The Delaware Supreme Court provided this week the latest iteration of Delaware law on the first-filed rule and whether a particular issue is covered by an arbitration clause. Over a vigorous dissent, Delaware’s high court affirmed a decision of the Delaware Court of Chancery that applied the first-filed rule to an arbitration proceeding that preceded the filing of a subsequent lawsuit. LG Electronics, Inc. v. InterDigital Communications, Inc., No. 475, 2014 (Del. Supr., April 14, 2015), also features a robust disagreement among the justices regarding whether the provisions of the parties’ agreements included a clear intent of the parties to submit the issues involved to arbitration.
The Chancery decision was highlighted on these pages here. Also notable is that the dissent, at 21 pages, was nearly as long as the majority opinion, which weighed in at 23 pages.
Also interesting as an aside, is the increasing percentage of Supreme Court opinions over the last year or so that feature dissents. A majority of the current members of the 5-person court were not on the court a year ago. The prior composition of the court, which previously had remained the same for about a decade or so, rarely included dissenting opinions. According to The Chancery Daily, the chronicle of record for Delaware corporate and commercial litigation, of the 21 opinions issued in 2015 so far by the Delaware Supreme Court, dissents were featured in six of them. Previously only about 1% of Delaware Supreme Court decisions included dissenting opinions. Draw your own conclusions.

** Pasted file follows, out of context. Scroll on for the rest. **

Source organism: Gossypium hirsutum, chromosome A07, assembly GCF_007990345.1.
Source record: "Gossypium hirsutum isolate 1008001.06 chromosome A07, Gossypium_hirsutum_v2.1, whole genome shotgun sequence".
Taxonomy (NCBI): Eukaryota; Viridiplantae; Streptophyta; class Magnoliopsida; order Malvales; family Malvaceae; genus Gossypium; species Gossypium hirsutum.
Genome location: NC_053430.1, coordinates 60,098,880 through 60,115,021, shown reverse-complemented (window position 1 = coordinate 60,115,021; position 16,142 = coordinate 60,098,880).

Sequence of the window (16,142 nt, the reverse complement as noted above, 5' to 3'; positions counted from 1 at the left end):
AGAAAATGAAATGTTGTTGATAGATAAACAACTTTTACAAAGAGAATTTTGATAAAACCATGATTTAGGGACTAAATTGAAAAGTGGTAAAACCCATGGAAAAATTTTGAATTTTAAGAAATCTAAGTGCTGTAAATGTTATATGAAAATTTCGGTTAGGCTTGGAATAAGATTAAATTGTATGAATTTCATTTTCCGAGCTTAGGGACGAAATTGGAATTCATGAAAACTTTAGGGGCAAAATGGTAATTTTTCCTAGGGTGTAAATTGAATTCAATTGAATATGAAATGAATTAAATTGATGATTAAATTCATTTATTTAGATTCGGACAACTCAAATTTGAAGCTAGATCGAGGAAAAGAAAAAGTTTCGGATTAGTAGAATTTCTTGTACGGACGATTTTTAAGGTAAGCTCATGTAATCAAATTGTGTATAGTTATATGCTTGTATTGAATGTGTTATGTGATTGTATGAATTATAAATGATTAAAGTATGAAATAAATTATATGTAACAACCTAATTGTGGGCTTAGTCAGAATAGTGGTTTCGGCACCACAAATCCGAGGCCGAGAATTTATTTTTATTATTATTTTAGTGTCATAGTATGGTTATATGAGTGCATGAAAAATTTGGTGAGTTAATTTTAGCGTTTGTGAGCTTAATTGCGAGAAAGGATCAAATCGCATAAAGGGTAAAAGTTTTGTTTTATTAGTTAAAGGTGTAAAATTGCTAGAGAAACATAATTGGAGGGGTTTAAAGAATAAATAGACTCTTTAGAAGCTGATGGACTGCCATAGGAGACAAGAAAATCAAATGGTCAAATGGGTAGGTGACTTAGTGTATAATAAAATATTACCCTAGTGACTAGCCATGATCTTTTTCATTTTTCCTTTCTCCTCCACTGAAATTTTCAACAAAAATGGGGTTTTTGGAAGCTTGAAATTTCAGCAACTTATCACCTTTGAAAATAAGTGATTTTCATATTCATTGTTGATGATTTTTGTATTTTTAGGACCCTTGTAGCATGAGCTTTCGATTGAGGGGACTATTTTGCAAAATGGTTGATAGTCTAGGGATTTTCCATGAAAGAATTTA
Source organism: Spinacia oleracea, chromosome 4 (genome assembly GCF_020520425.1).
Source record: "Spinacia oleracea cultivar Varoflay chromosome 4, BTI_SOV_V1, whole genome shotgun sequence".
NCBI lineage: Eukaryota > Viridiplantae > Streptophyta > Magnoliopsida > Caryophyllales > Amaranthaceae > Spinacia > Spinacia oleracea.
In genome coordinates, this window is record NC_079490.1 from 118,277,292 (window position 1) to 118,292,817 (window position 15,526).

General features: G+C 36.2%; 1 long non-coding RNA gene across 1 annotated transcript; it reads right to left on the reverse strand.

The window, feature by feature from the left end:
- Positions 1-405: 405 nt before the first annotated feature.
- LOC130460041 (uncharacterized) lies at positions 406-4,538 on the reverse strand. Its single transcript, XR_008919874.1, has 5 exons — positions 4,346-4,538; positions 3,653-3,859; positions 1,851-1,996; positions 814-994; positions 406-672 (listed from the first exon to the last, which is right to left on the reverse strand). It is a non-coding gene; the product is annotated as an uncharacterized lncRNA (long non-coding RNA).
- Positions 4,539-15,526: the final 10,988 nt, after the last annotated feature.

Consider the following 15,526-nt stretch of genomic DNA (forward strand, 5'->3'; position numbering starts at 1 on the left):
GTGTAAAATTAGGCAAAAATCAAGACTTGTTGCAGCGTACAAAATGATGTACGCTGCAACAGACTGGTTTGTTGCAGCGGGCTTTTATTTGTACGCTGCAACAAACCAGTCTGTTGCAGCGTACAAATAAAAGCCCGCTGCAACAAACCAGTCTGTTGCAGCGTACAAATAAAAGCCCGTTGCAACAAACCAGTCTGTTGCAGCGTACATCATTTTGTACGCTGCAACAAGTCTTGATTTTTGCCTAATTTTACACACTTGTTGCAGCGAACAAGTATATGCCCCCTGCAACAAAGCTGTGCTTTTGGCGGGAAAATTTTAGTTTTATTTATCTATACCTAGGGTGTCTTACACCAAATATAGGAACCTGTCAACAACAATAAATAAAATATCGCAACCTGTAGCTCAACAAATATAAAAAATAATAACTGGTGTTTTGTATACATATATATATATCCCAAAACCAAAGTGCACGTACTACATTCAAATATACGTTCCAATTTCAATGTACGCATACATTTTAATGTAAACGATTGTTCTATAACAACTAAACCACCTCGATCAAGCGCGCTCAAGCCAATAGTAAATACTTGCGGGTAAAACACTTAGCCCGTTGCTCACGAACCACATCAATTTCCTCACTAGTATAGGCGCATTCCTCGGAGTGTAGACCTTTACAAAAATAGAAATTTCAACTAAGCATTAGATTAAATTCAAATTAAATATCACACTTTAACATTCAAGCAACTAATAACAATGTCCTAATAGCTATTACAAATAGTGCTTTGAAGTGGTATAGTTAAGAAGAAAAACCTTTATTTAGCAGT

The Delaware Court of Chancery recently addressed an issue that commonly appears in corporate and commercial litigation: the alleged misuse of customer lists by someone other than the company who created the list. In American Messaging Services LLC v. DocHalo, LLC, C.A. No. 10761-VCN (Del. Ch. Apr. 9, 2015), the court recited the well-worn prerequisites for obtaining a temporary restraining order (TRO).
In contrast to a request for a preliminary injunction, the focus in the court’s review of a motion seeking a TRO is more on the irreparable harm factor based on a mere colorable claim, but in this case the court found that even if the requirement for establishing a colorable claim was barely met, the balancing of the equities did not favor grant of the TRO. In part, this was due to the agreement between the two parties that they were, under certain circumstances, entitled to cross-sell to their customers as part of a joint venture that quickly soured. That is a factual component that is not commonly present in most cases alleging a misappropriation of customer lists, even though customer lists are often within the definition of the state statute for trade secrets.